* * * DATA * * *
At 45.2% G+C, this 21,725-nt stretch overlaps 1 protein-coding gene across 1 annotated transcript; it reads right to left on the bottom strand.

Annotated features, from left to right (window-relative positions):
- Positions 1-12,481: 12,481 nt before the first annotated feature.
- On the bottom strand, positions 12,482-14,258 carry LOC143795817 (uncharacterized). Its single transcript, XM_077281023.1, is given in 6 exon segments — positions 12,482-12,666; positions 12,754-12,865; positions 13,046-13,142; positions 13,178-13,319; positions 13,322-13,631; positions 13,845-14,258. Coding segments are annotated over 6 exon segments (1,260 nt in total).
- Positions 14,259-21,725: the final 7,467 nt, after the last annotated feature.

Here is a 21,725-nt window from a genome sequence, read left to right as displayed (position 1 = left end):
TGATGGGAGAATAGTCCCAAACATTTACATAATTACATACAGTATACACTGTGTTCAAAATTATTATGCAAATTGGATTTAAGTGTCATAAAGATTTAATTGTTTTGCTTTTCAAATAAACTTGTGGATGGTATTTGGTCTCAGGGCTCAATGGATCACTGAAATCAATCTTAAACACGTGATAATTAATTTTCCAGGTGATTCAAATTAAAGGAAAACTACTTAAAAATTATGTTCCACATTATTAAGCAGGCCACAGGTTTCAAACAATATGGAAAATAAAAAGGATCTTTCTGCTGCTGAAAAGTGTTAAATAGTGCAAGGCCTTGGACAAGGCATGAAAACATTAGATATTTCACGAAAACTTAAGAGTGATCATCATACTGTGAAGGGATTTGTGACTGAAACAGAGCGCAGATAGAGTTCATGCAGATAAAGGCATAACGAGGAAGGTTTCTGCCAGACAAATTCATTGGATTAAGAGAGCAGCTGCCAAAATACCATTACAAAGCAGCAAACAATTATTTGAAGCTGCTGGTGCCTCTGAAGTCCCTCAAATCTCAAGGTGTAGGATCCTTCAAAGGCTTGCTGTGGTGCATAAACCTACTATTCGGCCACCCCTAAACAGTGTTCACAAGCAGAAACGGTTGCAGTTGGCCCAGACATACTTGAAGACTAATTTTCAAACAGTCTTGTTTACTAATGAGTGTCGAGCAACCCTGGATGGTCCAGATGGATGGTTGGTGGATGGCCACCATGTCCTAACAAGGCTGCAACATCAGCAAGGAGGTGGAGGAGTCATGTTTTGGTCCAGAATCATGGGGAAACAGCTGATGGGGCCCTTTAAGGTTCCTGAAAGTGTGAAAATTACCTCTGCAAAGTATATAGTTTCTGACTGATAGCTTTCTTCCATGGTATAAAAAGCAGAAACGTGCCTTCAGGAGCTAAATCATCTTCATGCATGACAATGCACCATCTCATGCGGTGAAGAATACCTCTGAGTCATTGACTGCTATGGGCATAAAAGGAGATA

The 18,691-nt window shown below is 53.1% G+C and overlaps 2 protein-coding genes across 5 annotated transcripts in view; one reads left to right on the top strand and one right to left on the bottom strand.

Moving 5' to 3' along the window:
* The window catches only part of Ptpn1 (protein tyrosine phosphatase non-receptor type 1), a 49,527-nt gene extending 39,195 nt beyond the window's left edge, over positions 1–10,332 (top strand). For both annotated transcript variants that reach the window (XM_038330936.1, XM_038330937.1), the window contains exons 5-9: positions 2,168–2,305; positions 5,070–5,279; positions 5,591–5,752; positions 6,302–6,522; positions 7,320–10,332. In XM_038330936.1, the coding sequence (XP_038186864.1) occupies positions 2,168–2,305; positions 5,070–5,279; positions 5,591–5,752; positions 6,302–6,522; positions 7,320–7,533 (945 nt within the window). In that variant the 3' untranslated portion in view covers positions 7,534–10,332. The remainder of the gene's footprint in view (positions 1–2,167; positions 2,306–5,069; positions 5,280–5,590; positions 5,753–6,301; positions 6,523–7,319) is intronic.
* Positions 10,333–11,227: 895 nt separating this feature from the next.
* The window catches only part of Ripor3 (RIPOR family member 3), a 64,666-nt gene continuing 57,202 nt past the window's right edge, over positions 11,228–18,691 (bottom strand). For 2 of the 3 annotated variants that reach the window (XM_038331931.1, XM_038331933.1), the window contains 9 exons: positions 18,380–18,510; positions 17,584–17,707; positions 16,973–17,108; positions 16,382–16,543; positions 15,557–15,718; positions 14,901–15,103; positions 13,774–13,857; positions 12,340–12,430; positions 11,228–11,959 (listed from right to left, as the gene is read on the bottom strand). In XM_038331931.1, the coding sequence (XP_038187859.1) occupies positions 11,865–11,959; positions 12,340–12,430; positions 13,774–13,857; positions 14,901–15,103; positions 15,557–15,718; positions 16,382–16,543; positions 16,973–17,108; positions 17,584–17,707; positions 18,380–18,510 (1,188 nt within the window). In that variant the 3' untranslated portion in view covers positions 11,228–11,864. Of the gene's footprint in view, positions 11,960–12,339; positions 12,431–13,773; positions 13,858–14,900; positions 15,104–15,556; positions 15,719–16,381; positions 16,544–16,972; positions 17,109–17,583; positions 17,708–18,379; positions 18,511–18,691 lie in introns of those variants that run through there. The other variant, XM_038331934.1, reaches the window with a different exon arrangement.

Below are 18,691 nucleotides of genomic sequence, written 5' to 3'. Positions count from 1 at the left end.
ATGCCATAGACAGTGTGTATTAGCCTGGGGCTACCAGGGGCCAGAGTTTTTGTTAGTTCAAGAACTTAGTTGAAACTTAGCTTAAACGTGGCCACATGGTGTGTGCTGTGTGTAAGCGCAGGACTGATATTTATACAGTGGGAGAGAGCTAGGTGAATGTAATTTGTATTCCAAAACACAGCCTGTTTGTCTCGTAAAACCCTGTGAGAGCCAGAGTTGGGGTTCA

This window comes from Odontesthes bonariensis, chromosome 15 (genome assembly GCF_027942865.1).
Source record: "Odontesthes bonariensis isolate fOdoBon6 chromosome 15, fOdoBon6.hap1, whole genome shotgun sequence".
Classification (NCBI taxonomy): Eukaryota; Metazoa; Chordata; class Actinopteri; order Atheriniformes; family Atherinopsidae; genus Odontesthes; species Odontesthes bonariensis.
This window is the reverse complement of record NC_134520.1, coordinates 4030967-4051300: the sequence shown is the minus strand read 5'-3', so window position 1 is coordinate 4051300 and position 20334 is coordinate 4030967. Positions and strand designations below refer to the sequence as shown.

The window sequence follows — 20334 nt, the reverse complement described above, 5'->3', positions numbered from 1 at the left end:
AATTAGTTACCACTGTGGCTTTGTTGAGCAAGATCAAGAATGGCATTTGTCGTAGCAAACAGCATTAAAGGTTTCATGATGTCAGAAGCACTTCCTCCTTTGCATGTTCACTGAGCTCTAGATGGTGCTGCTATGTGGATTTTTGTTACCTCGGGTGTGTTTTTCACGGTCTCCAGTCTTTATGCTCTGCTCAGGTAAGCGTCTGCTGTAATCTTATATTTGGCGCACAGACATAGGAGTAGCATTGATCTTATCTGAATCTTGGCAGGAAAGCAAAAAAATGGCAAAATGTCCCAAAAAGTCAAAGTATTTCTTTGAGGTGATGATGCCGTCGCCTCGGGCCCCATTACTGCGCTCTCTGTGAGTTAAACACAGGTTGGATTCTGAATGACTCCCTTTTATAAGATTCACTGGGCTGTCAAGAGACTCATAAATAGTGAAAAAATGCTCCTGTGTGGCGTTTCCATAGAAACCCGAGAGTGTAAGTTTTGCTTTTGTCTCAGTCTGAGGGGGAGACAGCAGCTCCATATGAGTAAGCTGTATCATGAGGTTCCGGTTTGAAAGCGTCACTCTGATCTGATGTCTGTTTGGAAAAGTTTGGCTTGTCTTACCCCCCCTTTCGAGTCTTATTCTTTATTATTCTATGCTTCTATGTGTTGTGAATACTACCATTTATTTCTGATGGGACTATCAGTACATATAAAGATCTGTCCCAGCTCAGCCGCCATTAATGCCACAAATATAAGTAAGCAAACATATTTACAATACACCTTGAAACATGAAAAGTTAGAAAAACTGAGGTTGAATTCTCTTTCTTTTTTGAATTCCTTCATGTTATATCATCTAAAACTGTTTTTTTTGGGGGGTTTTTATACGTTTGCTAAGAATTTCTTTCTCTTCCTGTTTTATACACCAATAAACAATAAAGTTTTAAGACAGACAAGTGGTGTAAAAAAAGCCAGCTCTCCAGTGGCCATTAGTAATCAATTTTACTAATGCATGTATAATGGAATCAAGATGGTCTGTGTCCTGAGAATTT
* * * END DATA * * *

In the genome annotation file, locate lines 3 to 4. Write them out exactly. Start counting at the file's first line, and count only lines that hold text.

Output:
- Positions 1-12,481: 12,481 nt before the first annotated feature.
- On the bottom strand, positions 12,482-14,258 carry LOC143795817 (uncharacterized). Its single transcript, XM_077281023.1, is given in 6 exon segments — positions 12,482-12,666; positions 12,754-12,865; positions 13,046-13,142; positions 13,178-13,319; positions 13,322-13,631; positions 13,845-14,258. Coding segments are annotated over 6 exon segments (1,260 nt in total).